Most counties in North Carolina use paper ballots for in-person voting. In Wake County, for example, after a poll worker has confirmed the voter’s address and voter registration, the voter will fill out the ballot with a pen and place it in an optical scanner. “The machine will read and count your choices, then it will store your ballot in a locked bin under the scanner,” according to the Wake County website. Most counties in North Carolina use the DS200 precinct scanner and tabulator, made by Elections Systems and Software. These devices both scan and add up the votes.

Alternatively, Mecklenburg County, along with several other counties, uses so-called ballot-marking devices. A voter first uses the machine, called ExpressVote, to cast their vote on a touchscreen and gets a printed record of their choices. The device doesn’t store anything. “It’s another level of review,” said Kristin Mavromatis, spokesperson for the board. “We chose to do it this way because we’ve always voted this way, we haven’t voted on paper since the 1970s,” said Mavromatis. The voter then inserts the printout into a scanner.

This printing part is important—North Carolina law stipulates that there has to be a printed record of each vote, even if the state uses an electronic voting system. (This is not the case in every state.)

Tabulating Votes And Releasing Results

After the polls close at 7:30 p.m, precinct workers—overseen by a chief judge, who is appointed by the county board of elections—record the totals on encrypted USB drives, which they hand-deliver to the county board of elections. This happens between 7:30 and 9:30 p.m. on Election Night, at least according to the state’s approximate timeline.

When the county board gets a USB drive, the workers input the data into a computer system, also made by Elections Systems and Software, which adds up the results from all the precincts. Then, Mavromatis said, the county board downloads a report from the software onto the same encrypted USB drive, plugs it into a different computer, from which they import the data into the statewide system, and then post the results to the State Board of Elections’ website. They check if the totals match up several times throughout this period. The timing for this process varies. According to the state’s timeline, the precinct results come in between 8:30 p.m. and 1 a.m. on election night. The results appear in files on the state’s website (the Media File and on the ER Dashboard), and the data is refreshed every 5-10 minutes.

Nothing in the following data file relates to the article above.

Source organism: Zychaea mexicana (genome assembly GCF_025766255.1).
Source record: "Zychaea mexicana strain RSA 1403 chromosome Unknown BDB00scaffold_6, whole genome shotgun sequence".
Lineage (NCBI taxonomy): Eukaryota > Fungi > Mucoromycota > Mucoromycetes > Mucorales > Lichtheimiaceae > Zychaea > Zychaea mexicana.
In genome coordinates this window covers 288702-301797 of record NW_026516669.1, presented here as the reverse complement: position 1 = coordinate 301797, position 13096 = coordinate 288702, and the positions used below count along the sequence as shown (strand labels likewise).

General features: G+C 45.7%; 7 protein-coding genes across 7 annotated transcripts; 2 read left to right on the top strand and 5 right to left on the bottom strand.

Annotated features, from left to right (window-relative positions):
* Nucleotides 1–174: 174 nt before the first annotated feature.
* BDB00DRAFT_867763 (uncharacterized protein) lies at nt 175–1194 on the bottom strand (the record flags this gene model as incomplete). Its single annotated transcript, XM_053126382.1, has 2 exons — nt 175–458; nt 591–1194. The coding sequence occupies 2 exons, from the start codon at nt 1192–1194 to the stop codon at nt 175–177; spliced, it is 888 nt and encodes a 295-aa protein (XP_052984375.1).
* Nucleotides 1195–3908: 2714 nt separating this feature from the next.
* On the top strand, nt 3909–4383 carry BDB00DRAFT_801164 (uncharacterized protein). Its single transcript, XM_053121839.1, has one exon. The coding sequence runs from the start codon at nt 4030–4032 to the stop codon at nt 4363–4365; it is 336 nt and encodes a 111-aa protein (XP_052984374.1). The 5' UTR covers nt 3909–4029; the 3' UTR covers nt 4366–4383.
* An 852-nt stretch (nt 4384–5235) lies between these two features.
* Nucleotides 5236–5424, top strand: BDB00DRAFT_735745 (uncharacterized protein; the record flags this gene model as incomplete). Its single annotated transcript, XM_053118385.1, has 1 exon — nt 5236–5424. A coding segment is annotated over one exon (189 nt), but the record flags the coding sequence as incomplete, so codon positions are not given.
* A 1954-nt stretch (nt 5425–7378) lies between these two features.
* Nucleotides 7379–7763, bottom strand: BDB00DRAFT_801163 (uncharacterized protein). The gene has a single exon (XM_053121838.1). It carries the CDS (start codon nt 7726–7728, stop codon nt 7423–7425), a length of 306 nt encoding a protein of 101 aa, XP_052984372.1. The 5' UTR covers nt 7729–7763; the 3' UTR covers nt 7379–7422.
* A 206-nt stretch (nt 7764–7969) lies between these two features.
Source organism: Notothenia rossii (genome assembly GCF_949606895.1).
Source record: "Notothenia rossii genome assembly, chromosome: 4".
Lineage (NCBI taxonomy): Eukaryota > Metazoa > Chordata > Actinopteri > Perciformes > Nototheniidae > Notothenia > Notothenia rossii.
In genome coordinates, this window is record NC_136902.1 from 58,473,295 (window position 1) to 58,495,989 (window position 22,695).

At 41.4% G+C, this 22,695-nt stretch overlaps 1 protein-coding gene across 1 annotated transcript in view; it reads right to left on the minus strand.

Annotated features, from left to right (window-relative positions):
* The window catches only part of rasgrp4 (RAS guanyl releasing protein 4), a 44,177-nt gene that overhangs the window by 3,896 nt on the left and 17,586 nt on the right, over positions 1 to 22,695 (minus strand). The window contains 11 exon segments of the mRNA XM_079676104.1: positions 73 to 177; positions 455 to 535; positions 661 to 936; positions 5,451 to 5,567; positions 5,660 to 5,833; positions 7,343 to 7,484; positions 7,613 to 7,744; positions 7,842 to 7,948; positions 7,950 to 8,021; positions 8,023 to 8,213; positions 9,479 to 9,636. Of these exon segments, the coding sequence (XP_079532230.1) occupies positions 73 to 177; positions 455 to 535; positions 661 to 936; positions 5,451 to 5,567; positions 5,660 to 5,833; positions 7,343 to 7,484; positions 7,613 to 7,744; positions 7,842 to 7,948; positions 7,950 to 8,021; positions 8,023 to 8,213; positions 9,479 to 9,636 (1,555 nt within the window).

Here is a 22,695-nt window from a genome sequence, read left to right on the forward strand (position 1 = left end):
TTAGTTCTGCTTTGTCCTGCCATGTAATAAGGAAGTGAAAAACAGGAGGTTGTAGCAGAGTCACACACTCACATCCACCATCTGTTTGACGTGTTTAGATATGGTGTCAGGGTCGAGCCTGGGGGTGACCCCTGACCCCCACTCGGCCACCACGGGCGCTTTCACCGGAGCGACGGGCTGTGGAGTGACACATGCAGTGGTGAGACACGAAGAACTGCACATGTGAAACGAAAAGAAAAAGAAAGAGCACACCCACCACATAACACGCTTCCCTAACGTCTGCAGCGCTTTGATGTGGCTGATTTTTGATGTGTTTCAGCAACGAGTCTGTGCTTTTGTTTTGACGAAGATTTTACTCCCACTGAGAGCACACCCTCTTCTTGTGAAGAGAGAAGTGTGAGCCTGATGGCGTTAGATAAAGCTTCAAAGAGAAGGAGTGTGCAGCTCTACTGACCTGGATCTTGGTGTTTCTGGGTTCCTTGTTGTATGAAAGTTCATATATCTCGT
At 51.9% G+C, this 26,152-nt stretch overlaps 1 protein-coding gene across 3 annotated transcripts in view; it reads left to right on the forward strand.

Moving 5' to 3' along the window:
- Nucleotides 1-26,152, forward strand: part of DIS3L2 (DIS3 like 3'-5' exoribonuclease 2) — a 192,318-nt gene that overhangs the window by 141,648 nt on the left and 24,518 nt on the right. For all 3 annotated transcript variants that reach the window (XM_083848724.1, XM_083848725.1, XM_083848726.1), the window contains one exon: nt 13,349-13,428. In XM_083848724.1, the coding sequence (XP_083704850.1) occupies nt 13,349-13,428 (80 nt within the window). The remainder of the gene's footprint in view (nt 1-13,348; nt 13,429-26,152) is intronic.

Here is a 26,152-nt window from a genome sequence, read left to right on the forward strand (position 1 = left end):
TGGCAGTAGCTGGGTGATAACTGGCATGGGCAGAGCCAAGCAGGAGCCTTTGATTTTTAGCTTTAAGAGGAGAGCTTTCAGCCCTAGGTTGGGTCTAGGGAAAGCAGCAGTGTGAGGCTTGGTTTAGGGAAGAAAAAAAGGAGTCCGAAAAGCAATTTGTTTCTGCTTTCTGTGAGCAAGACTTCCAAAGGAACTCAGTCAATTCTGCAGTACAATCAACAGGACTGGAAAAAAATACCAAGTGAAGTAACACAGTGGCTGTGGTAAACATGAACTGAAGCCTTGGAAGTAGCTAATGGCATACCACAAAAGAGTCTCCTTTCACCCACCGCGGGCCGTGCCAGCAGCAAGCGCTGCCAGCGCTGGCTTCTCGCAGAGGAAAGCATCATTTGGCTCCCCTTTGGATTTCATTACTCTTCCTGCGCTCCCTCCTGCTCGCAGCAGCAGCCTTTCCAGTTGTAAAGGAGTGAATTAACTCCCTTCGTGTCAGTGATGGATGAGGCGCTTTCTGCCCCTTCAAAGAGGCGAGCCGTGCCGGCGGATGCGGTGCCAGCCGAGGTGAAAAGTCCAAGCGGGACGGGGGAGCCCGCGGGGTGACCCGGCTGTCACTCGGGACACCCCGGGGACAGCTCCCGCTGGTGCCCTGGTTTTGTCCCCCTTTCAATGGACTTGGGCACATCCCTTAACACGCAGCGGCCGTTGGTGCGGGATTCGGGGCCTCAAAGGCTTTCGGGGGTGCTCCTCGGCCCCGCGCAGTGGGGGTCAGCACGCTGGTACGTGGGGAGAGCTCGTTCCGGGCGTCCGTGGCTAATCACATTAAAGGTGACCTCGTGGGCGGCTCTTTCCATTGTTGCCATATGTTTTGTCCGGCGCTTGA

According to J. Michael Bitzer, professor of politics and history at Catawba College, on election night, the first results to be reported are the absentee and early votes. “Within the first hour, we traditionally get that massive dump.”

Of course, these numbers will not represent the total of all mail-in votes, since voters can send their ballots up until Election Day.

Official results are not released on election night. First, the counties have to canvass, a process during which the county board verifies the count by looking at a sample of in-person votes and confirms that all absentee and provisional ballots had been counted. This is completed 10 days after the election. Three weeks after the election, the state board of elections certifies the result. Bitzer said this is important to note, considering that President Trump has been calling for immediate results on election night. “We never had somebody in a prominent national leadership position vying for reelection saying ‘I want the results, the official results, on election night.’ It’s unheard of, it’s absurd.”